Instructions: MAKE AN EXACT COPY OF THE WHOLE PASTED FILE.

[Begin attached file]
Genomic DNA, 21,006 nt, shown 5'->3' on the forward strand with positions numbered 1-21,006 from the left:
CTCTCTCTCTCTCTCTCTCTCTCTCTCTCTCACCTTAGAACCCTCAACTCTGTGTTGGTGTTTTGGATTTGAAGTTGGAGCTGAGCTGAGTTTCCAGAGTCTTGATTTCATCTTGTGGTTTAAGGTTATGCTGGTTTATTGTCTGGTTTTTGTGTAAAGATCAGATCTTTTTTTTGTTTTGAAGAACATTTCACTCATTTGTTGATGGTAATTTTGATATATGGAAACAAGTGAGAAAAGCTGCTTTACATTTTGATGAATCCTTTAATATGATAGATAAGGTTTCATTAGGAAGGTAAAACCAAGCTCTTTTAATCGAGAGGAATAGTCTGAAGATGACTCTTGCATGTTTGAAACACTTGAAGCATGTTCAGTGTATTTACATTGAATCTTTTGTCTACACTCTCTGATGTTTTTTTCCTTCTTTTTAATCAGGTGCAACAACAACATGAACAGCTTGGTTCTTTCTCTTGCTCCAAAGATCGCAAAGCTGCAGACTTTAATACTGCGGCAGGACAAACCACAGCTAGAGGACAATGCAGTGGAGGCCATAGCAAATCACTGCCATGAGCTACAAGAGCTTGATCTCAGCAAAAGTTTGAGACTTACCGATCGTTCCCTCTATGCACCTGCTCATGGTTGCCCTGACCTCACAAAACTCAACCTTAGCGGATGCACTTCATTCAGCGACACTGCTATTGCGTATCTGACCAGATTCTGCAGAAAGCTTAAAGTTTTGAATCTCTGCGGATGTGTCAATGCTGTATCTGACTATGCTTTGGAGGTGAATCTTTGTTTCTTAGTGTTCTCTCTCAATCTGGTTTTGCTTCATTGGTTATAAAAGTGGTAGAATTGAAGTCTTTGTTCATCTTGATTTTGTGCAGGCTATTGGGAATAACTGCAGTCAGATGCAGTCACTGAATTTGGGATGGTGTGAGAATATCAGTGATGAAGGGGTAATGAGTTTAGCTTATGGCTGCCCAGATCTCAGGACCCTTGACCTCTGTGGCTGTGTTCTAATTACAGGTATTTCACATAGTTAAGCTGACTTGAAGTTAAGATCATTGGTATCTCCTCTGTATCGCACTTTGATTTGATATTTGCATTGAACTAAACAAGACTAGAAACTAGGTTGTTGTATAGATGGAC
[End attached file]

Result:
Genomic DNA, 21,006 nt, shown 5'->3' on the forward strand with positions numbered 1-21,006 from the left:
CTCTCTCTCTCTCTCTCTCTCTCTCTCTCTCACCTTAGAACCCTCAACTCTGTGTTGGTGTTTTGGATTTGAAGTTGGAGCTGAGCTGAGTTTCCAGAGTCTTGATTTCATCTTGTGGTTTAAGGTTATGCTGGTTTATTGTCTGGTTTTTGTGTAAAGATCAGATCTTTTTTTTGTTTTGAAGAACATTTCACTCATTTGTTGATGGTAATTTTGATATATGGAAACAAGTGAGAAAAGCTGCTTTACATTTTGATGAATCCTTTAATATGATAGATAAGGTTTCATTAGGAAGGTAAAACCAAGCTCTTTTAATCGAGAGGAATAGTCTGAAGATGACTCTTGCATGTTTGAAACACTTGAAGCATGTTCAGTGTATTTACATTGAATCTTTTGTCTACACTCTCTGATGTTTTTTTCCTTCTTTTTAATCAGGTGCAACAACAACATGAACAGCTTGGTTCTTTCTCTTGCTCCAAAGATCGCAAAGCTGCAGACTTTAATACTGCGGCAGGACAAACCACAGCTAGAGGACAATGCAGTGGAGGCCATAGCAAATCACTGCCATGAGCTACAAGAGCTTGATCTCAGCAAAAGTTTGAGACTTACCGATCGTTCCCTCTATGCACCTGCTCATGGTTGCCCTGACCTCACAAAACTCAACCTTAGCGGATGCACTTCATTCAGCGACACTGCTATTGCGTATCTGACCAGATTCTGCAGAAAGCTTAAAGTTTTGAATCTCTGCGGATGTGTCAATGCTGTATCTGACTATGCTTTGGAGGTGAATCTTTGTTTCTTAGTGTTCTCTCTCAATCTGGTTTTGCTTCATTGGTTATAAAAGTGGTAGAATTGAAGTCTTTGTTCATCTTGATTTTGTGCAGGCTATTGGGAATAACTGCAGTCAGATGCAGTCACTGAATTTGGGATGGTGTGAGAATATCAGTGATGAAGGGGTAATGAGTTTAGCTTATGGCTGCCCAGATCTCAGGACCCTTGACCTCTGTGGCTGTGTTCTAATTACAGGTATTTCACATAGTTAAGCTGACTTGAAGTTAAGATCATTGGTATCTCCTCTGTATCGCACTTTGATTTGATATTTGCATTGAACTAAACAAGACTAGAAACTAGGTTGTTGTATAGATGGAC